photo by SVSeekins

I first really noticed Large-Leaved Avens as a specific wildflower when I found it blooming beside the waterfall at Goldstream Park one May.  Before that, it was just one of the many yellow blooms we see in spring.

garden Victoria, Vancouver Island, BC, Pacific Northwest
photo by SVSeekins

Recently I was pleased to see it blooming in a parking lot, not far from the ocean, near Tofino.  That was at Thanksgiving!

October is really very late for a spring wildflower to be blooming – but I’m not complaining.   🙂

garden Victoria, Vancouver Island, BC, Pacific Northwest
photo by SVSeekins

The flower is a simple yellow daisy style; a smiling happy bloom that I find charming.
Unassuming.
Easy.

But Geum macrophyllum is not as plain as it first appears.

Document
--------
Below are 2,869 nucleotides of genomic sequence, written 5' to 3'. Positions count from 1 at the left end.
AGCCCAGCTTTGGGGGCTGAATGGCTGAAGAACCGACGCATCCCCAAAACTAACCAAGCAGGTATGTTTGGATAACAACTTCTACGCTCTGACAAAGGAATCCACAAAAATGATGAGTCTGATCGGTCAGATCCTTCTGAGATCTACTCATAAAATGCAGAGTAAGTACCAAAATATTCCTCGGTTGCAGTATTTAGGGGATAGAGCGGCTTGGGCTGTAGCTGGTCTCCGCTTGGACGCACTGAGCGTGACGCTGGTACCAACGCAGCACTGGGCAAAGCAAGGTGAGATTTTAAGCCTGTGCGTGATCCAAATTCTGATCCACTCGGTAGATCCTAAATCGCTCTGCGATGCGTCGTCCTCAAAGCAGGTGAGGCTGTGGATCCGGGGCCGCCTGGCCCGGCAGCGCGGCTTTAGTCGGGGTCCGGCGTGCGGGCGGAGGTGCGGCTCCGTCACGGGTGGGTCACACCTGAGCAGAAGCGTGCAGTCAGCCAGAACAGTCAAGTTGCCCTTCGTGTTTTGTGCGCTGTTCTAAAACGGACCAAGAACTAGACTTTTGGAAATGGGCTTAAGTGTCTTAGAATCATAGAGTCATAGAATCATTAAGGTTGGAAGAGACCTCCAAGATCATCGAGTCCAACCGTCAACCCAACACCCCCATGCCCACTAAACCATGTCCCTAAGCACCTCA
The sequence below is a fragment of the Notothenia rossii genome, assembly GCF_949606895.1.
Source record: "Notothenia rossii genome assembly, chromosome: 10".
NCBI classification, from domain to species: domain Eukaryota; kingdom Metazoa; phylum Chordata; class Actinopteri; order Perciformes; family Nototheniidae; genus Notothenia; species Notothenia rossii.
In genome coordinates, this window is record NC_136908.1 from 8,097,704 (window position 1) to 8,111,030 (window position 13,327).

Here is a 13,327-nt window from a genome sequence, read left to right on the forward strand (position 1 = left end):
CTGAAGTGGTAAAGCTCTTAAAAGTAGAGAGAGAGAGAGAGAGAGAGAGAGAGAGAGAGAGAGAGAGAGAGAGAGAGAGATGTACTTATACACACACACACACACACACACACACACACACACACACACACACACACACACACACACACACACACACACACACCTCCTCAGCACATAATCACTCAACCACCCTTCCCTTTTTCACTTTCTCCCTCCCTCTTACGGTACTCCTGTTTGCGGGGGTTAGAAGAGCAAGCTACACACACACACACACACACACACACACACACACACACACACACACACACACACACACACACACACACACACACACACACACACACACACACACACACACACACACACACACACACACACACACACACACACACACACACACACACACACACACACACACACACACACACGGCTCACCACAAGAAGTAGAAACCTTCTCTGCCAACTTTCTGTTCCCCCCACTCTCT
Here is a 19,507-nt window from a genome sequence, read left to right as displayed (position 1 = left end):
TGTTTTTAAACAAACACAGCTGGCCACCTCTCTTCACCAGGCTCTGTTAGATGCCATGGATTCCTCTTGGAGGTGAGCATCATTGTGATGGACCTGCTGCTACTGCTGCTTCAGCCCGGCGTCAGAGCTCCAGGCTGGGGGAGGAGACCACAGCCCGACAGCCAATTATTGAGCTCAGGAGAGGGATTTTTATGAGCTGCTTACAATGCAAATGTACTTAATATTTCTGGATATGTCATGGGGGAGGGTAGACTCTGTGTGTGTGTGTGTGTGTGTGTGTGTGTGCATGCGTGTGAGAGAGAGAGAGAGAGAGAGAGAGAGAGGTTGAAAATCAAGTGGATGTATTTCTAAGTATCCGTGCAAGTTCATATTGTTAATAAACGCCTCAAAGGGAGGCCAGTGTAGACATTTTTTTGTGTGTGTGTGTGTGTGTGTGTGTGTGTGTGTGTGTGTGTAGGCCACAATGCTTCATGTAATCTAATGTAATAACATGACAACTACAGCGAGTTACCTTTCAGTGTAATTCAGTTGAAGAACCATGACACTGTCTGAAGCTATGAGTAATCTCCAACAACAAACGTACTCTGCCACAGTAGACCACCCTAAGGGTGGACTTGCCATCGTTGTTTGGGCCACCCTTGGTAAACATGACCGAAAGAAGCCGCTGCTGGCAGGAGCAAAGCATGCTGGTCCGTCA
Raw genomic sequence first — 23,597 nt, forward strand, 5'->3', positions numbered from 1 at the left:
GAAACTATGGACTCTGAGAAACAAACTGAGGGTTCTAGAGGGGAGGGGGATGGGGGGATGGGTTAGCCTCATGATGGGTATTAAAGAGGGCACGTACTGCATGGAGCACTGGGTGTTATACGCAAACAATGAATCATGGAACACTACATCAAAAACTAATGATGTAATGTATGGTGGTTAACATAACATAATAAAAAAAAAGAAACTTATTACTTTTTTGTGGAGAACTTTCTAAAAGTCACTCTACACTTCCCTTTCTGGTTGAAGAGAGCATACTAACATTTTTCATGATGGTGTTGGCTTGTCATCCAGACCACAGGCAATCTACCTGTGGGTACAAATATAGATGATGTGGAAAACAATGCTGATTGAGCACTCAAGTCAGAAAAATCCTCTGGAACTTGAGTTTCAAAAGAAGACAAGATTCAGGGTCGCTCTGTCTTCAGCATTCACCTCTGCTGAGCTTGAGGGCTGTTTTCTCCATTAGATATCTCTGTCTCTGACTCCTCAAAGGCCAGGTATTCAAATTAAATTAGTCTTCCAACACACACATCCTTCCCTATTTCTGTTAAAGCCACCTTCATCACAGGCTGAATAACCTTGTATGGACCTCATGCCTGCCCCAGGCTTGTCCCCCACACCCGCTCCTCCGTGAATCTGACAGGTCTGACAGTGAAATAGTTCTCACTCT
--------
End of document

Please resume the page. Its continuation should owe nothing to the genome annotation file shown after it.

large-leaved avens, Geum macrophyllum, largeleaf avens, big leaf avens, garden Victoria, Vancouver Island, BC, Pacific Northwest
photo by SVSeekins

The seedhead is funky – certainly something that I’d let stand in my garden rather than tidy up.

The achenes (fruits) kinda remind me of googly eyes floating above the alien body.    Apparently, the pom-poms are happy to catch rides on passing pant legs or animals: free spirits looking for adventures far afield.  Groovy.

garden Victoria, Vancouver Island, BC, Pacific Northwest
photo by SVSeekins

But really, the magic is in the foliage.  What other plant has 2 kinds of leaves?  Right at the base, near the ground, the leaves are round.  Further up the stem, near the flowers, they’ve morphed into 3 lobes with deep serrations.  Crazy.

The guidebooks say Avens are common to wetlands across most of North America.  I’m hoping they’ll become common in my garden, too.  Last month I won 3 in the plant raffle at the Native Plant Study Group.  They’re now growing in one of our courtyard beds (where they’re more likely to get the extra summer moisture they need).  Cross your fingers for me.

-30-